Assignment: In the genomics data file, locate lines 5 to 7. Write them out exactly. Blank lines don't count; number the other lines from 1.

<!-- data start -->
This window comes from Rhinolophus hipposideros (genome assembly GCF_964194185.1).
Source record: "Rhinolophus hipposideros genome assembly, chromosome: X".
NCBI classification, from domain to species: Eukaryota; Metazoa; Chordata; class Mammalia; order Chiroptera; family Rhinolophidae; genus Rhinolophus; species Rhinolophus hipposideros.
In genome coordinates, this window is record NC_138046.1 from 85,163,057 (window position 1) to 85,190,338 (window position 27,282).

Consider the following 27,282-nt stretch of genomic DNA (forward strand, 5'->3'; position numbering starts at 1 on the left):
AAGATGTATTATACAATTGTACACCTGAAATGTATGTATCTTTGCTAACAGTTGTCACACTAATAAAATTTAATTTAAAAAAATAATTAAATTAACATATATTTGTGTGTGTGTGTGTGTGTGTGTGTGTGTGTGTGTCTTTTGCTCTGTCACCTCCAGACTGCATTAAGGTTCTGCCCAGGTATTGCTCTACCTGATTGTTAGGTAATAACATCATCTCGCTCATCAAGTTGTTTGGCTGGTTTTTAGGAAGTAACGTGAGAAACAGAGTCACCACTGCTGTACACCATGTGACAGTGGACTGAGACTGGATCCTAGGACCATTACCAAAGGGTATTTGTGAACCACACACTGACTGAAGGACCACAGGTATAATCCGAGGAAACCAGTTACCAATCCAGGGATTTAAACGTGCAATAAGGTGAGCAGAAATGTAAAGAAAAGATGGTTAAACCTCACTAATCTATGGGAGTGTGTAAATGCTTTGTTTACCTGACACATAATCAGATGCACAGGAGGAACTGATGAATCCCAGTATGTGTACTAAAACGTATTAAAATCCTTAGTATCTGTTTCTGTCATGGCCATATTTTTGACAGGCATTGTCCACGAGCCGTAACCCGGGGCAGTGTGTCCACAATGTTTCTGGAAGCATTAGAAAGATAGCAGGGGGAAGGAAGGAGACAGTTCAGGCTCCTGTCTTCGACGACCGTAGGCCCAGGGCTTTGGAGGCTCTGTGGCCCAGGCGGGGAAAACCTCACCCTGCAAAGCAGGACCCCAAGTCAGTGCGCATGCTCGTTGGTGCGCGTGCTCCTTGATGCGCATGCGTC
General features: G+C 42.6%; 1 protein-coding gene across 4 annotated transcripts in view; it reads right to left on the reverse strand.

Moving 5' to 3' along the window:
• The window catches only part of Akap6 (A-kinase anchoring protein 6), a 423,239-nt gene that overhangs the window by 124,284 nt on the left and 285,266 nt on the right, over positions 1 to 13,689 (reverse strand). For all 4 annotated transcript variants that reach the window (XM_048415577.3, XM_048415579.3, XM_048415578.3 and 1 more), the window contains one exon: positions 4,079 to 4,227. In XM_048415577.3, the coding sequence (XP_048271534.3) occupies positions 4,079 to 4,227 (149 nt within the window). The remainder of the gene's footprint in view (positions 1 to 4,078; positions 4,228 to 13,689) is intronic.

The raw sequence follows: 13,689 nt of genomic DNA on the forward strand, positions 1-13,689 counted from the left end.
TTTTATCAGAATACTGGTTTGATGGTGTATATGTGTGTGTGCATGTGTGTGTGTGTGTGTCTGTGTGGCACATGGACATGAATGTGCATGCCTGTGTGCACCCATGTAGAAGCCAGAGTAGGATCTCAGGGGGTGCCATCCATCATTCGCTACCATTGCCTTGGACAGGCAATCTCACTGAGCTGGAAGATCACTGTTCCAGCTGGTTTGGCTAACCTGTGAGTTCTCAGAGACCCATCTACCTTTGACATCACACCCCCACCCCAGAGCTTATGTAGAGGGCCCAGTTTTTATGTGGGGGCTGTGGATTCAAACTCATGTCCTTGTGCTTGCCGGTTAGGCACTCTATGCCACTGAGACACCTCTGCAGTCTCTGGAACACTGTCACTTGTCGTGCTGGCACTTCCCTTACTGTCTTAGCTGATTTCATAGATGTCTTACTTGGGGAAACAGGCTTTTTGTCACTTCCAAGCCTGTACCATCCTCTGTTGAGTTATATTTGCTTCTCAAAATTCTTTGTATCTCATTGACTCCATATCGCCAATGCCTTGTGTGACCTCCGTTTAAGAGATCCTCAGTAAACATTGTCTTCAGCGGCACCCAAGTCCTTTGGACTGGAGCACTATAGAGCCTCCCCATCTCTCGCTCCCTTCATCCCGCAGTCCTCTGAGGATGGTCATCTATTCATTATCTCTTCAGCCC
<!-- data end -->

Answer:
Consider the following 27,282-nt stretch of genomic DNA (forward strand, 5'->3'; position numbering starts at 1 on the left):
AAGATGTATTATACAATTGTACACCTGAAATGTATGTATCTTTGCTAACAGTTGTCACACTAATAAAATTTAATTTAAAAAAATAATTAAATTAACATATATTTGTGTGTGTGTGTGTGTGTGTGTGTGTGTGTGTGTCTTTTGCTCTGTCACCTCCAGACTGCATTAAGGTTCTGCCCAGGTATTGCTCTACCTGATTGTTAGGTAATAACATCATCTCGCTCATCAAGTTGTTTGGCTGGTTTTTAGGAAGTAACGTGAGAAACAGAGTCACCACTGCTGTACACCATGTGACAGTGGACTGAGACTGGATCCTAGGACCATTACCAAAGGGTATTTGTGAACCACACACTGACTGAAGGACCACAGGTATAATCCGAGGAAACCAGTTACCAATCCAGGGATTTAAACGTGCAATAAGGTGAGCAGAAATGTAAAGAAAAGATGGTTAAACCTCACTAATCTATGGGAGTGTGTAAATGCTTTGTTTACCTGACACATAATCAGATGCACAGGAGGAACTGATGAATCCCAGTATGTGTACTAAAACGTATTAAAATCCTTAGTATCTGTTTCTGTCATGGCCATATTTTTGACAGGCATTGTCCACGAGCCGTAACCCGGGGCAGTGTGTCCACAATGTTTCTGGAAGCATTAGAAAGATAGCAGGGGGAAGGAAGGAGACAGTTCAGGCTCCTGTCTTCGACGACCGTAGGCCCAGGGCTTTGGAGGCTCTGTGGCCCAGGCGGGGAAAACCTCACCCTGCAAAGCAGGACCCCAAGTCAGTGCGCATGCTCGTTGGTGCGCGTGCTCCTTGATGCGCATGCGTC
General features: G+C 42.6%; 1 protein-coding gene across 4 annotated transcripts in view; it reads right to left on the reverse strand.